Has Washington Attacked on Best Practices?

FRAMINGHAM (05/08/2000) - Ten years ago, the nation was awash in doubt over its ability to compete in global markets. U.S. industrial competitiveness was the catchphrase of the day.

The few companies that were able to successfully compete in high-tech markets - Motorola Inc., Corning, GE, Hewlett-Packard Co. and Intel Corp. - were celebrated as role models and benchmarked repeatedly.

What we discovered at the time was that these firms behaved differently. They exhibited a pattern of strategic management that, at the time, seemed striking:

They focused on relatively proscribed domains and then did absolutely everything possible to dominate in those domains - with the best-performing products at low costs, high quality and short product development cycle times.

Their attorneys frowned on the use of the word dominate, but that's what they set out to do.

Perhaps the greatest irony in the government's prosecution of Microsoft Corp. is that the company was the most successful at practicing this form of strategic management during the 1990s. It built a strong early position in desktop operating systems, thanks largely to the emergence of the IBM-based PC as the industry standard, and then leveraged that dominance into equally strong positions in desktop applications of PC operating systems and, eventually, Internet-oriented applications.

On the surface, the Justice Department is attacking Microsoft's practice of bundling Internet Explorer with Windows, but in reality, it's attacking the very strategic management practices exhibited by the most successful American high-tech firms of the past two decades and, very likely, of the coming decade.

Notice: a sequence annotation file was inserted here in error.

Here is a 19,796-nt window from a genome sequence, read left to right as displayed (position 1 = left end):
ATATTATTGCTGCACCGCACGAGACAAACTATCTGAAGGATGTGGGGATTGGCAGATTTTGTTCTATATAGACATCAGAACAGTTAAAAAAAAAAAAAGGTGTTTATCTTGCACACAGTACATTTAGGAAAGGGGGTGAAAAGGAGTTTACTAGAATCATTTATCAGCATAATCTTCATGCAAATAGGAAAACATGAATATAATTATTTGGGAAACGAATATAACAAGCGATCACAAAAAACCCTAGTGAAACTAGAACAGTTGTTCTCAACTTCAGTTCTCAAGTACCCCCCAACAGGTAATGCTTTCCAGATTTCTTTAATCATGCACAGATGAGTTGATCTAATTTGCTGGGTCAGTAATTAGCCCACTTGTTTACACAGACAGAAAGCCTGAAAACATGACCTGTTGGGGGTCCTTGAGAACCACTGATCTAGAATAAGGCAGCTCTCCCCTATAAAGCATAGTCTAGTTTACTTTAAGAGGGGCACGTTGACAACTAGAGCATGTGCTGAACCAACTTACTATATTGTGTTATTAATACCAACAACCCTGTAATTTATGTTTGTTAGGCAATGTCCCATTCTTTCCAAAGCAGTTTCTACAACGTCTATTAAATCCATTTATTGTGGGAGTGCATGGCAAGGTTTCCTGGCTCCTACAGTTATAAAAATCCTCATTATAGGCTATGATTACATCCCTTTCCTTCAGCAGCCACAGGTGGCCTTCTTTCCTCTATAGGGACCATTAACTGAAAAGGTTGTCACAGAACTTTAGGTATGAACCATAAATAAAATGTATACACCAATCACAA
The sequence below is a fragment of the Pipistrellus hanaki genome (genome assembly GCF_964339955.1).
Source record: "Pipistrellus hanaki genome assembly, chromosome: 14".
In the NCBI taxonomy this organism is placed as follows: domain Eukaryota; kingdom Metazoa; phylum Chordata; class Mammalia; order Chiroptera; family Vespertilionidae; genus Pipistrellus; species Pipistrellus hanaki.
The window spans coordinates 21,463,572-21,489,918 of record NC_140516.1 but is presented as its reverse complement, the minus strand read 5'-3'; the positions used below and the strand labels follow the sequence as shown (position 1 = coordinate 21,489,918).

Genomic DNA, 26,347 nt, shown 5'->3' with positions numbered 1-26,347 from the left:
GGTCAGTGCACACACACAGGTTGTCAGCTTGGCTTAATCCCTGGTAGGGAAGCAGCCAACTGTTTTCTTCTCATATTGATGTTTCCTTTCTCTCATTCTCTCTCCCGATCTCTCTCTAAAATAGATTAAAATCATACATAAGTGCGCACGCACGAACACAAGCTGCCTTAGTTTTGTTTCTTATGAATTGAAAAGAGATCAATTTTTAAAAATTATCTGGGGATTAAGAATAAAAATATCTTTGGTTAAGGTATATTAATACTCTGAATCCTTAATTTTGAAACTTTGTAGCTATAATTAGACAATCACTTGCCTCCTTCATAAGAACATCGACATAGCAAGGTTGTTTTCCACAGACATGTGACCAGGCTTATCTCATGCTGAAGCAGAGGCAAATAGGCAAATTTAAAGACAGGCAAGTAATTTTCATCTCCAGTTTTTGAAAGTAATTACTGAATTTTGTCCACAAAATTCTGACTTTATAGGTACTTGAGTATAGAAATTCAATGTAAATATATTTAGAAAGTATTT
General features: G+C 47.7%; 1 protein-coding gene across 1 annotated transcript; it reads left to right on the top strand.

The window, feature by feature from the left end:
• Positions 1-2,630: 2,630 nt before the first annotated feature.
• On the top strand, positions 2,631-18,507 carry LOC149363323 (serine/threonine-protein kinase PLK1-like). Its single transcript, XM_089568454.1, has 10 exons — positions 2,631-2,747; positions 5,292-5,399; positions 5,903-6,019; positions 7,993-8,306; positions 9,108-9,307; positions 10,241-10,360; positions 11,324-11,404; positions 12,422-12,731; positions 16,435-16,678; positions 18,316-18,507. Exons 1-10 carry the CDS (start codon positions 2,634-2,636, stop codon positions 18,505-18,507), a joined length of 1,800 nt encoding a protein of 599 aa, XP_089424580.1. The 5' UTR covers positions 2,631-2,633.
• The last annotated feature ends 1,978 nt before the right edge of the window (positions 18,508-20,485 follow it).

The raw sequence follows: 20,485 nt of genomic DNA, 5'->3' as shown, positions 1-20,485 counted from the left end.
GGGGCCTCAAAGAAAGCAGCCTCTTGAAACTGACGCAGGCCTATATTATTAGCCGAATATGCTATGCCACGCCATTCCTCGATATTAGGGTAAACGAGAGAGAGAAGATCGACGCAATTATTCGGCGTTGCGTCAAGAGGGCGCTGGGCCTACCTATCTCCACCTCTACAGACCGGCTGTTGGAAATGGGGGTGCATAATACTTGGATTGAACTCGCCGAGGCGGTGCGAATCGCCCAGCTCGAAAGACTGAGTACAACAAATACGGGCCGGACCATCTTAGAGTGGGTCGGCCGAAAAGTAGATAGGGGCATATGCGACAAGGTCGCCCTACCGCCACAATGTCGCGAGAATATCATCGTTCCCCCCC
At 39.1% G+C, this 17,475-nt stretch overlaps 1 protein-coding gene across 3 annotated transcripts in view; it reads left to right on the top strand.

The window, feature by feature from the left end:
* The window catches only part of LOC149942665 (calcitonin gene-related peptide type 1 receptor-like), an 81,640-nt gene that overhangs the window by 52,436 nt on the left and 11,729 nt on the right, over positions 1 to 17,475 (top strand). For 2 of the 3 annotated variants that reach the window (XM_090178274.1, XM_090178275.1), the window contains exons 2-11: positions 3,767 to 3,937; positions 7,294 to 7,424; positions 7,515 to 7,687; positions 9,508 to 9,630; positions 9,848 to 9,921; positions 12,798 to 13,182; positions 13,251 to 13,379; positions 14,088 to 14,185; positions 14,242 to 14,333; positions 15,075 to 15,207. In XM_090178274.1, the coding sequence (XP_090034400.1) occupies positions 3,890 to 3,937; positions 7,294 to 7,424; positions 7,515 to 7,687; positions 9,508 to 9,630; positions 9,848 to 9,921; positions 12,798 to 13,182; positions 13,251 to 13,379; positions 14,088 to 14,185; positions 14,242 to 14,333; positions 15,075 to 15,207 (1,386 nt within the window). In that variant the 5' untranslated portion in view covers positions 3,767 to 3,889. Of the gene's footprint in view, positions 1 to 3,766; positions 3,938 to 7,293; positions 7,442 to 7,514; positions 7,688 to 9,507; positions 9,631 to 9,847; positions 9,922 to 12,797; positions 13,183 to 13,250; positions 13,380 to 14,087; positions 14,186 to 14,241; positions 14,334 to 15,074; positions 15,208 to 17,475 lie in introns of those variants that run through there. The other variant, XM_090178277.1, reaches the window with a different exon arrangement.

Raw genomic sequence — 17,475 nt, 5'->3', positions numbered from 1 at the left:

Trying to prevent Microsoft from bundling Explorer with Windows is like trying to prevent Oracle from developing Web-enabled database software or extending its dominance in database software to enterprise resource planning applications.

The government has tried to justify its case against Microsoft by arguing that its business practices have harmed innovation. Considering that the PC-based world has been explosively innovative, the government, in effect, is claiming that if Microsoft hadn't been as dominant in PC operating systems, the incredible pace of innovation in the so-called New Economy would have been even more incredible. Remember: The government isn't actually claiming that the economy has been harmed; rather, it's making a much more hypothetical claim about lost opportunities for even greater benefits.

The key point is that all the available evidence about highly innovative high-tech firms indicates that they're innovative precisely because their strategic management practices are similar to Microsoft's. Moreover, it's entirely possible that the New Economy has been so explosively innovative not in spite of but because of Microsoft's dominance. The dominance created a de facto standard that becomes a platform for new waves of innovation. The Wintel standard became a known, fixed starting point for the thousands of firms pursuing new developments in the PC-based world.

In the end, perhaps the most telling evidence of the bankruptcy of the government's position is the simplest: Imagine that Netscape were a Japanese company. Microsoft's behavior, and its impact on innovation and the consumer, would have been no different. But rather than prosecuting Microsoft, the Clinton administration would probably have celebrated it as a paragon of industrial competitiveness. wJoseph G. Morone is president of Bentley College in Waltham, Massachusetts, and the author of Winning in High-Tech Markets. Contact him at jmorone@bentley.edu.

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